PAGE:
The flathead Ford V-8 sitting in Wayne Lensing’s 1942 Ford X-Ray chassis is literally a brand new engine that is 70 years old! This engine isn’t operated and the chassis isn’t driven, but all the parts are there to make it work if someone wanted to disassemble it, clean up all the parts and put it back together again with new gaskets and seals.
Unfortunately, the engines in most flathead-powered Ford hot rods didn’t look that nice when the owners started building the cars. Many came from salvage yards or cars sitting out in a field. And while companies like Egge Machine are doing an admirable job of making new parts for old flatheads, you can’t get everything from a catalog – at least not yet.
That’s where focused collectors like Jack Meyer of Oshkosh, Wisconsin come in. Nicknamed "Flatjack" by his friends and customers in the flathead world, Meyer maintains a massive collection of L-head Ford parts for his specialized engine rebuilding service.
In a building that probably dates back to the flathead era, you might find Meyer – who is actually a plumber by trade – working on his 1939 Ford or a customer’s 1949 Mercury coupe. When he needs a part, he simply picks one off the wall or reaches under a workbench to pull one out. One look around his shop tells you that Jack isn’t going to run out of flathead "stuff." He has all the bits and pieces needed to make a small repair or rebuild an entire engine.
Scores of camshafts hang from beams. Assorted cylinder heads are stacked on a board going from the floor to the ceiling. Do you want a stock Ford head or one stamped "Edelbrock," or "Edmunds" or "Offenhauser?" He has collected aftermarket high-performance intake manifolds bearing legendary names like Fenton and Offenhauser. For your stock rebuild, he has scores of piston and rod assemblies organized by bore and stroke sizes.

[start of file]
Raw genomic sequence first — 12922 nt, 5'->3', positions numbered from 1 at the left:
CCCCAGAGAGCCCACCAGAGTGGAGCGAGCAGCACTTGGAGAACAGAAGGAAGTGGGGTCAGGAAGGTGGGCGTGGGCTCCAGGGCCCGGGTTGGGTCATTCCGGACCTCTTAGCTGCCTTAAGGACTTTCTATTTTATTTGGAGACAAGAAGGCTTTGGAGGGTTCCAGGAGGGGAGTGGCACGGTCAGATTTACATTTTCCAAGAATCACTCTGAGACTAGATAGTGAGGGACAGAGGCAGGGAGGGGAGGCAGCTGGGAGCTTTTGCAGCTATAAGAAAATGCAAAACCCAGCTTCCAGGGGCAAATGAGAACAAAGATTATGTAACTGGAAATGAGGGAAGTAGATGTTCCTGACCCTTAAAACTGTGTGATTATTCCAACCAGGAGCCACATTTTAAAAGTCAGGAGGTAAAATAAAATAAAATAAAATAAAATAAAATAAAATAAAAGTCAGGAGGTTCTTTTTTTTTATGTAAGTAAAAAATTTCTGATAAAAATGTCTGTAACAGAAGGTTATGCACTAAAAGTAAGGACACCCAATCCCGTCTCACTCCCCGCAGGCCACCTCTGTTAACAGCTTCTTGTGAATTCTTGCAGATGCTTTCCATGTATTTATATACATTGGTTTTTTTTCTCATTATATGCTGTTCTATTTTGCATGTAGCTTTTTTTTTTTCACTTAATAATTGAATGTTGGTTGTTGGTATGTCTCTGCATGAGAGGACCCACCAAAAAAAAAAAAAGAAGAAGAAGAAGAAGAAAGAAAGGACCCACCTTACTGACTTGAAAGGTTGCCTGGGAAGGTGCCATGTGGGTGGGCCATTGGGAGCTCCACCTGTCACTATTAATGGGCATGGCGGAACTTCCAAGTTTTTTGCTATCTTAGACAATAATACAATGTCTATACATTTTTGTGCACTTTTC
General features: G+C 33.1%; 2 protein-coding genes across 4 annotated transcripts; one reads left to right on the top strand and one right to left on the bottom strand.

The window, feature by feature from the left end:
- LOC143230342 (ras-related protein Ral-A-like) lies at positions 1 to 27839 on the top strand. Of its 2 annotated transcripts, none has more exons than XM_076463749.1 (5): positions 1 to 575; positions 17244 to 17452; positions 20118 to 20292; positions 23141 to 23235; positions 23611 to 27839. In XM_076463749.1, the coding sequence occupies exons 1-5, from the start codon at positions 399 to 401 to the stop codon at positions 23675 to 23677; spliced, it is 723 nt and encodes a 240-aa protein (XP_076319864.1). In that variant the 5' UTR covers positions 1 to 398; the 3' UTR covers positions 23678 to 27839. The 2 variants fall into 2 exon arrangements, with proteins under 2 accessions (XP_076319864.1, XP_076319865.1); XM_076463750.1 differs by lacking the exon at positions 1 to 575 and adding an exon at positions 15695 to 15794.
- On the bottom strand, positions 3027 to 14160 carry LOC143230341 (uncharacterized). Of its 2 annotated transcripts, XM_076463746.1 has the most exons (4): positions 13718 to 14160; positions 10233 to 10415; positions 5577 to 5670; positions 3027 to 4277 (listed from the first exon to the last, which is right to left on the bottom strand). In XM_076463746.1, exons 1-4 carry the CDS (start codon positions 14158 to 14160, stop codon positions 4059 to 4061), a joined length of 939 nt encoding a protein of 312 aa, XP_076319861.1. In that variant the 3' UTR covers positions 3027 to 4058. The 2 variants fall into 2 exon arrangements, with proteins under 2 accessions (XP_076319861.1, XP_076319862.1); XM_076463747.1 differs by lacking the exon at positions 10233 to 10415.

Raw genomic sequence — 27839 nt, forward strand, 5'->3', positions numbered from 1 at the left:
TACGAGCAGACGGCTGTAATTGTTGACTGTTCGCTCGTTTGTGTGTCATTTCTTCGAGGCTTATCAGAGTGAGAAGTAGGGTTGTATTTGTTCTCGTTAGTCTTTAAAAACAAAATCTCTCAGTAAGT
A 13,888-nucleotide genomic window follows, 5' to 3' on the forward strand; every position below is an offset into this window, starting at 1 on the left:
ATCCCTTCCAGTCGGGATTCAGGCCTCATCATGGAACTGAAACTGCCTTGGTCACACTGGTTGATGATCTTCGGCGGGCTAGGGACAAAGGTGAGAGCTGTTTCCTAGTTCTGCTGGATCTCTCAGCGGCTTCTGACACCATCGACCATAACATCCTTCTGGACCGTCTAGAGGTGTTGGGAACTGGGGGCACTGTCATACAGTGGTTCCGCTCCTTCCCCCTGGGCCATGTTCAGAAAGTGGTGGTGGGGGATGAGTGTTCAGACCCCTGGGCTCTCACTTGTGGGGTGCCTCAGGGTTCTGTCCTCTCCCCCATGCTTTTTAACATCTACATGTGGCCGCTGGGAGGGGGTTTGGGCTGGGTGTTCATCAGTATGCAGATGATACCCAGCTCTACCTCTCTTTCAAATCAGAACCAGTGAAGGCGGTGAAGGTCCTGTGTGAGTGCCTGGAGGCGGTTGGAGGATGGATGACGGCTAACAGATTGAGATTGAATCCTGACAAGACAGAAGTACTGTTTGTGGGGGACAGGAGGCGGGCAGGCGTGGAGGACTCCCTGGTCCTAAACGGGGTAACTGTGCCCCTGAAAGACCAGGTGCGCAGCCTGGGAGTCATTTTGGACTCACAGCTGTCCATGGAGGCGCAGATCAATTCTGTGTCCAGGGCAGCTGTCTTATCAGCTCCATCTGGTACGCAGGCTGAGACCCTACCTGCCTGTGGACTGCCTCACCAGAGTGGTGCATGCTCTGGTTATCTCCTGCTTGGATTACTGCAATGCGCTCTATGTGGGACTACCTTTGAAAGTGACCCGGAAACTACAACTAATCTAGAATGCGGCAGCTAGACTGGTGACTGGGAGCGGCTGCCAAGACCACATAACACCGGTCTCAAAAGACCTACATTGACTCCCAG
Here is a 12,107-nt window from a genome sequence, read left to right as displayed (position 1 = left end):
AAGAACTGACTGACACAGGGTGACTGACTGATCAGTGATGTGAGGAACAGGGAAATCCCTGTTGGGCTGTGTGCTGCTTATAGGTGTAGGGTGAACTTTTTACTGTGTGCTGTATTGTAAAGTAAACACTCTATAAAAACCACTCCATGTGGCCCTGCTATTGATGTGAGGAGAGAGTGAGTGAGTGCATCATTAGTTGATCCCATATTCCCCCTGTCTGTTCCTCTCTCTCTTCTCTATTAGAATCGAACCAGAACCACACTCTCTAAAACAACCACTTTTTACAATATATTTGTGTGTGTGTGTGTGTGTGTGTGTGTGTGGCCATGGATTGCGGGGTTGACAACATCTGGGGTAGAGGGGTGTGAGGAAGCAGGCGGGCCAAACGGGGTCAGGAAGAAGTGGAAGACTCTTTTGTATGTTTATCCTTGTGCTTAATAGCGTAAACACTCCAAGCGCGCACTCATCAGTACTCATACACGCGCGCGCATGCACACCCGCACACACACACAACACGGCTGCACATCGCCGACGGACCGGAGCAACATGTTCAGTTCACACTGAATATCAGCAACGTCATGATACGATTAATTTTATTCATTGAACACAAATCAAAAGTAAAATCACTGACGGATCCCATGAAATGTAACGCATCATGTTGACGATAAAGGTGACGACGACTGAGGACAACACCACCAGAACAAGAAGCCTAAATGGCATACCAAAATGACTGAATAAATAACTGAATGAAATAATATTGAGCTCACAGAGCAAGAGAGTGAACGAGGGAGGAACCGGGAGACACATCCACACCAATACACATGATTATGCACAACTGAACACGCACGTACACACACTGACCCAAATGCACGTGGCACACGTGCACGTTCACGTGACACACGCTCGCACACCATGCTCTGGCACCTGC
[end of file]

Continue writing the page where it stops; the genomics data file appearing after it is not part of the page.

Meyer put his collection together over many years. He started when flathead Ford parts were plentiful and a lot cheaper than they are today. He has watched components that his neighbors thought of as junk turn into almost priceless treasure. He still finds stuff at swap meets, dispersal auctions, liquidation sales and on the internet. In fact, the "Great Recession" that we’re in today has inspired some people to sell accumulations of parts that weren’t for sale just a few years ago. Don’t be fooled, however. The demand for these parts from active car builders hasn’t slackened at all. As the hobby experts say, "There’s always some willing to pay record prices for good quality cars." This is also true of flathead parts.
Storing obsolete auto parts isn’t easy, but Meyer has done a good job of sorting his out and keeping them organized. There is a nail board set up to hang head gaskets, hooks for connecting rods and cubby holes for storing carburetors. Meyer owns a Sun distributor machine that he uses to rebuild and test engine distributors and set up contact points. He even has a 400hp Clayton dynometer, although it is not currently operational.
Meyer has rebuilt Ford flathead V-8s for many years. He knows them in and out and studies "tricks of the trade." He has collected the manuals, books and service bulletins that once guided Ford’s factory technicians through the engine rebuilding process. The aged documents that luckily escaped the trash heap are now worth their weight in gold. They help Meyer identify parts and figure out the proper ways to put different parts together.
Flatjack admits that he has more flathead parts than he can ever use himself. Collecting them is part of his hobby, but he also helps other enthusiasts get the parts they need or get their engines expertly rebuilt. Most of those he helps find out about him through word of mouth. He doesn’t have a website or advertise his cell phone number, but his calling card lists a phone number where he can be reached.
Meyer continues to look for flathead parts, but admits they aren’t as common as they once were. However, a recent auction in a city not far away turned up a cache of good inventory and proved that stuff is still around. Now that Meyer has it, the stuff will be around for a good long time.
"Flatjack" Jack Meyer
"Flatjack" Meyer shows a visiting group of veteran rodders some of the finer points of rebuilding a flathead V-8 engine.
A pair of rare Edlebrock cylinder heads dress up the flathead V-8 in a 1936 Ford 5-window coupe that Meyer is working on.
Piston and connecting rod assemblies, all organized by sizes, hang from one wall in Jack Meyer’s shop.
The engine in the X-Ray Ford chassis would probably need little more than some of Meyer’s gaskets to be running reliably again